Has Kendrick Lamar reached his artistic peak?

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Has Kendrick Lamar met his own artistic cap? Photo: Kendrick Lamar / Youtube
Has Kendrick Lamar met his own artistic cap? Photo: Kendrick Lamar / Youtube

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It has been five years since the release of Damn – Kendrick Lamar’s last studio album. And just when we thought we had heard the last stroke of genius from the US rapper, he shocked us with an album release date announcement, May 4, which came and went with nothing to show for it.

However, fans woke up to a surprise this morning, with the release of a single and accompanying music video called The Heart Part 5 and if numbers are any indication of how much the Compton California rapper has been missed, then the music video is the perfect tell, amassing more than 4.5 million views in just eight hours since its debut.

The King Kunta hit maker’s pen has always been deadly. With an intuitive approach to his bars, Kendrick Lamar will ensure his fans are satisfied with every offering, no matter how big or small it may be.

READ: Bongani remembers his iconic mother, Brenda ‘MaBrrr’ Fassie

As usual, Lamar sets the tone with deeply informed lyrics that tackle race and gender in America, not from the position of righteousness, but from the standpoint that every black man is the same in the eyes of the society he and millions more are subjected to.

He uses famous figures, such as OJ Simpson, who was charged and acquitted for the murder of his estranged ex-wife Nicole Simpson in 1994, Will Smith, who has recently faced backlash over the infamous slap at the Academy Awards including a decade-long ban from the academy, and actor Jussie Smollet who was sentenced to 150 days in jail earlier this year after a jury found he was guilty of lying to the police about being a victim of a hate crime.

These figures drive home the idea of the climate black men face in society, whether innocent or guilty, and the generalisation that society places on black men, regardless of their social, political or educational standing.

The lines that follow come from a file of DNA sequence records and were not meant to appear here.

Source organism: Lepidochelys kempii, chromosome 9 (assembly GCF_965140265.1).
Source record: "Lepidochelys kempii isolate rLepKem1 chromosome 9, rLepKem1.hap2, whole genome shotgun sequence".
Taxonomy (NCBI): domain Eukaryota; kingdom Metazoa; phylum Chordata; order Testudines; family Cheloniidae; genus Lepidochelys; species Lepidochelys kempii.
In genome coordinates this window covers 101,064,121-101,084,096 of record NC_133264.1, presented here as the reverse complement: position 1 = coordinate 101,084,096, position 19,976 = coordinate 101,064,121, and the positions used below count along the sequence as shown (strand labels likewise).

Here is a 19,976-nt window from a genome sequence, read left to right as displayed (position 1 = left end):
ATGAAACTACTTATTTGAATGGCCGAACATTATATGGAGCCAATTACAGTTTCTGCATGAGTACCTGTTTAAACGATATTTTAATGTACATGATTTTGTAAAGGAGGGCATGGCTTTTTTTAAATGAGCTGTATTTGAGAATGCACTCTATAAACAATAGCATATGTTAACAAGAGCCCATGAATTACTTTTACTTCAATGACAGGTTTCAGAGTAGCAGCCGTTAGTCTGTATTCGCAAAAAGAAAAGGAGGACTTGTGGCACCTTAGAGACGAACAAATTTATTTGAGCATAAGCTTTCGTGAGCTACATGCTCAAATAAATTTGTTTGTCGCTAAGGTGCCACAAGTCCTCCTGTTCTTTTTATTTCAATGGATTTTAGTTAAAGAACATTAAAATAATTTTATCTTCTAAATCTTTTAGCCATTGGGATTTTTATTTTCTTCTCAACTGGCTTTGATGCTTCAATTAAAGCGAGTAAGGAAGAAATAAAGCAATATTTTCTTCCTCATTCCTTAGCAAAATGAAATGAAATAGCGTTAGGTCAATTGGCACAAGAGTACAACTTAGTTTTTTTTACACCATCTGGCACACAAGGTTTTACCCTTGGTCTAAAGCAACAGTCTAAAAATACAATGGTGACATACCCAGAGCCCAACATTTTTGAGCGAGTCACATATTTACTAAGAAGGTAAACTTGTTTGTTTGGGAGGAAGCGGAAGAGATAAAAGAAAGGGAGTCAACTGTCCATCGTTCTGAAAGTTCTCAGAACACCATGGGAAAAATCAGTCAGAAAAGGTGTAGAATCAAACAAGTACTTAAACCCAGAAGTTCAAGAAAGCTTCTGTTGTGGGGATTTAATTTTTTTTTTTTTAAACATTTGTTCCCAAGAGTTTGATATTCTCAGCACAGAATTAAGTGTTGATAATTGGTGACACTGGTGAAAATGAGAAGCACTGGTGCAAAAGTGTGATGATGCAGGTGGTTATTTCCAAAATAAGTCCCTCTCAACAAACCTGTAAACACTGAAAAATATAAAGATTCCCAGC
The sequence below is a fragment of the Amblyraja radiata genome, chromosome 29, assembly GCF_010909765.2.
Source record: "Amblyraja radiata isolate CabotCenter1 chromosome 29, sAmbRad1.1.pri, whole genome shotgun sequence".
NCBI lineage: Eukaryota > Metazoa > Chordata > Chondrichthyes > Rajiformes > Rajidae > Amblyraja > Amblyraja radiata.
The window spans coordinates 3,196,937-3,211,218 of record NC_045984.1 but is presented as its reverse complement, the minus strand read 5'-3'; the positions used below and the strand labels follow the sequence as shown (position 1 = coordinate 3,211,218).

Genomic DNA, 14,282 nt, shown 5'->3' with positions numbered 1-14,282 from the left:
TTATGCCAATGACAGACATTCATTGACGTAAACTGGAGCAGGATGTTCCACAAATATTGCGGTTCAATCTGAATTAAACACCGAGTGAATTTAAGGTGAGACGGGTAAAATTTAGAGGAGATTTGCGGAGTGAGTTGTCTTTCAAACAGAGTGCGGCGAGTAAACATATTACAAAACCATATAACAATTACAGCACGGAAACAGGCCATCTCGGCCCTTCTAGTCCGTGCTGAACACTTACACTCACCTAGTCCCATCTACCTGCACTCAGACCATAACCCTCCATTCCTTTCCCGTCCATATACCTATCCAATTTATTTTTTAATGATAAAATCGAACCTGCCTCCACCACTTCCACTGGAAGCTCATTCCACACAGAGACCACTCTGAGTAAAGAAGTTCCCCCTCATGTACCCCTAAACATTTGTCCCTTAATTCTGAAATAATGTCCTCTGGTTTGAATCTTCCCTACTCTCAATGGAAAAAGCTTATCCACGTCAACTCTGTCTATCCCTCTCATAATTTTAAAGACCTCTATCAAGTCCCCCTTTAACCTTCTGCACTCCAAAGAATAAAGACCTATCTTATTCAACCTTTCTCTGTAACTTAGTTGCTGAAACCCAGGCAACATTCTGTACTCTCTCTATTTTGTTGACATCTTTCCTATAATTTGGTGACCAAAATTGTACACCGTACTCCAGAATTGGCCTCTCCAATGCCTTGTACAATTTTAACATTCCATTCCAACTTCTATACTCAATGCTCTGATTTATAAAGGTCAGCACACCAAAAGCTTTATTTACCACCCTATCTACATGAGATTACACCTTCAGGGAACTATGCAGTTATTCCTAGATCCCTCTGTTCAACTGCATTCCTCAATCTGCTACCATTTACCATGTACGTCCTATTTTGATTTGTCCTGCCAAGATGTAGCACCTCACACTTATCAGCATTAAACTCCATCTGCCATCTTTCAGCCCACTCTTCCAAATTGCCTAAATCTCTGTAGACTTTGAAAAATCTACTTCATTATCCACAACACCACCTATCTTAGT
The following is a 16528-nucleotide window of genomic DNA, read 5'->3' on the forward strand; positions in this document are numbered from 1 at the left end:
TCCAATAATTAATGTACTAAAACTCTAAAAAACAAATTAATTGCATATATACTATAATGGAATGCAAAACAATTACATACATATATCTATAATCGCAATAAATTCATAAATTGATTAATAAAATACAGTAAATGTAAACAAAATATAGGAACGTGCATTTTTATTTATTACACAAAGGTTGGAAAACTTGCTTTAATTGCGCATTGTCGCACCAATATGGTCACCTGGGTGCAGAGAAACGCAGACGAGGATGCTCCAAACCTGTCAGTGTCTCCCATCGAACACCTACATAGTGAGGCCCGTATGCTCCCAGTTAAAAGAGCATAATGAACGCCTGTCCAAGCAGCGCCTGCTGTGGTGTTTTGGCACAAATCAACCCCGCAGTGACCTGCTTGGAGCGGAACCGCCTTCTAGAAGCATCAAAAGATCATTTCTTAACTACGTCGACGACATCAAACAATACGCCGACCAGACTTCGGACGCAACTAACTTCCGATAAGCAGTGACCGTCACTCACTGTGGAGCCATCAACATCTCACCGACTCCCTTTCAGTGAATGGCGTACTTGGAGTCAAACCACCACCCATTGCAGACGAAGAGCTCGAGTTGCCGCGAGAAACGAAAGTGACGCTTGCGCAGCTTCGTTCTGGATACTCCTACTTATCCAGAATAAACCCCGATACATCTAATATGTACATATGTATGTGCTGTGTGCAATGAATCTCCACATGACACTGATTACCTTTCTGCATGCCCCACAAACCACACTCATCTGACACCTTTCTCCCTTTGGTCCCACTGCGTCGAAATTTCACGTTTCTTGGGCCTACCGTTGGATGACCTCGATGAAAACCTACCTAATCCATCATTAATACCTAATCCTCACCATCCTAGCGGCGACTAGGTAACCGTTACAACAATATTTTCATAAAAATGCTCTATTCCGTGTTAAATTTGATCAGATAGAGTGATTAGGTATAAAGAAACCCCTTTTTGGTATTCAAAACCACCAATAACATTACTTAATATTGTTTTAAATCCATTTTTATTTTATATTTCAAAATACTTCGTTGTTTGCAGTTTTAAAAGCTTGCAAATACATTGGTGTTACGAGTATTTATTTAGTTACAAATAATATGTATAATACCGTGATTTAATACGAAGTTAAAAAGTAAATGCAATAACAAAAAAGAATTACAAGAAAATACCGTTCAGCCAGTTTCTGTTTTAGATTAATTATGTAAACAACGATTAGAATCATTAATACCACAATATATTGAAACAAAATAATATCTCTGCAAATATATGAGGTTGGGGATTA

I am a Kendrick Lamar fan as much as the next person, naturally, because no one quite captures the truth like him. There’s no filter when it comes to the truth he wants to tell and that gives black people a healthy outlet for their frustration and rage.

But, has the musical genius truly pushed the threshold of his own lyricism and talent or has he become stuck in a formula he himself curated?

When I think back to the artist’s early days, I am reminded of a starry-eyed kid with big dreams. You could hear that hunger through your speakers. In his critically acclaimed mixtape Section 80, the second full-length project in his extensive discography, Lamar dived into his yearning to make it out of the hood, paid homage to those who had paved the way for him and the greats who inspired his deeply personal journey.

Section 80 is only different to the Lamar we heard on Damn in terms of money and social status, but his grit and heart remain the same. This is perhaps where Lamar wins over his fans. There is a deep sense of familiarity that allows you to sink into his music and not only listen but understand.

I can’t help but wonder though, is there any other side to Kendrick Lamar, and if so, what does that look like?

By no means is this a call for him to shift focus and take on a more mainstream role in the industry, as his appeal is niche and that has worked for him. But even niche artists need to push themselves sometimes to keep fans on their toes.

When we look at US rapper J.Cole, we are immediately drawn to the woes of a young, biracial man, who has had to navigate the world through various struggles.

These themes were recurring in his music until his 2018 studio album K.O.D (Kids on Drugs), where he finally pushed the envelope and warmed us up to the idea of a rapper who didn’t only need to rely on the weight of his words to hook his fans.

Though the album isn’t considered his best, it is a great indication of a kind of versatility that almost helps us to understand he can tackle every criterion when it comes to being considered a legend.

Through every project, Lamar has remained consistent. There is a raw talent that follows him and fans aren’t soon to forget. 

He does deserve every award and accolade his long and illustrious career has blessed him with.

But, what would it look like to challenge yourself when you are already considered a consistent and powerful voice for the youth, and can Lamar ever push the threshold of his own greatness to uncover a different side to himself that he may not know even exists?


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Janice Phiri  

Culture Writer

+27 11 713 9001
Janice.Phiri@citypress.co.za
www.citypress.co.za
69 Kingsway Rd, Auckland Park


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